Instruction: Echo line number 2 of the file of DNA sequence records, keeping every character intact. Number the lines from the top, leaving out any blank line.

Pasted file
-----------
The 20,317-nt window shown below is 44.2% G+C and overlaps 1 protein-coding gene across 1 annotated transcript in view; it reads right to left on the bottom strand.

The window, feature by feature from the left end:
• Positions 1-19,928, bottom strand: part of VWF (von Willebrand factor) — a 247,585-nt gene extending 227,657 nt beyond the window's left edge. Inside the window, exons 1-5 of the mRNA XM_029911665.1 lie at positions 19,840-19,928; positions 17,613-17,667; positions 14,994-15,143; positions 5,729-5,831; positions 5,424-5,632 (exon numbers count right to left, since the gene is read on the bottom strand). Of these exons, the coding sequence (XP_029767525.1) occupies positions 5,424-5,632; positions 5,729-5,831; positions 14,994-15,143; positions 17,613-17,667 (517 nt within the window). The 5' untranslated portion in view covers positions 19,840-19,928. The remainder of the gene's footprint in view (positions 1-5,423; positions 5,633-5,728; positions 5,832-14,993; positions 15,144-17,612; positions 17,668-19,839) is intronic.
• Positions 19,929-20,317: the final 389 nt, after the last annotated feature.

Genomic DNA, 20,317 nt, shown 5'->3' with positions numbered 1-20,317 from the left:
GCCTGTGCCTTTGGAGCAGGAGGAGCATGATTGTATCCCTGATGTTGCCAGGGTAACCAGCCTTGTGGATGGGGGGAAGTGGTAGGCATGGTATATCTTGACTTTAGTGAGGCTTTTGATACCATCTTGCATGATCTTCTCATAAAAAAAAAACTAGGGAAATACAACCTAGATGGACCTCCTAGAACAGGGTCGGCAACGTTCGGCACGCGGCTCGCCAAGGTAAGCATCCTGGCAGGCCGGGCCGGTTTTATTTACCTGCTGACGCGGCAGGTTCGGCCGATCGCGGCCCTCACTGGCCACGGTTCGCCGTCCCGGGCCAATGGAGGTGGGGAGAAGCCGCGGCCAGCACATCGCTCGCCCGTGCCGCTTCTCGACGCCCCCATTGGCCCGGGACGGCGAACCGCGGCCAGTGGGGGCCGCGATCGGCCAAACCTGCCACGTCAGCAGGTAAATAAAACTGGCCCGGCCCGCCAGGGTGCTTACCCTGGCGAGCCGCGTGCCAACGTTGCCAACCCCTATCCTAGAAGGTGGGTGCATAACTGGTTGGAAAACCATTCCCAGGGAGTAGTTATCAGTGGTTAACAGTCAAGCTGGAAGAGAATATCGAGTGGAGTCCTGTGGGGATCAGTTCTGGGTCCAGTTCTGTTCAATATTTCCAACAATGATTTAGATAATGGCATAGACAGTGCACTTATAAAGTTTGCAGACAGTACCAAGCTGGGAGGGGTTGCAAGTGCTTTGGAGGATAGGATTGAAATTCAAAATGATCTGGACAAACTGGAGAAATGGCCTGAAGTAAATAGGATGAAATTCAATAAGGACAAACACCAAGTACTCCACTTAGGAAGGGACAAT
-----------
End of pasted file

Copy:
The window, feature by feature from the left end: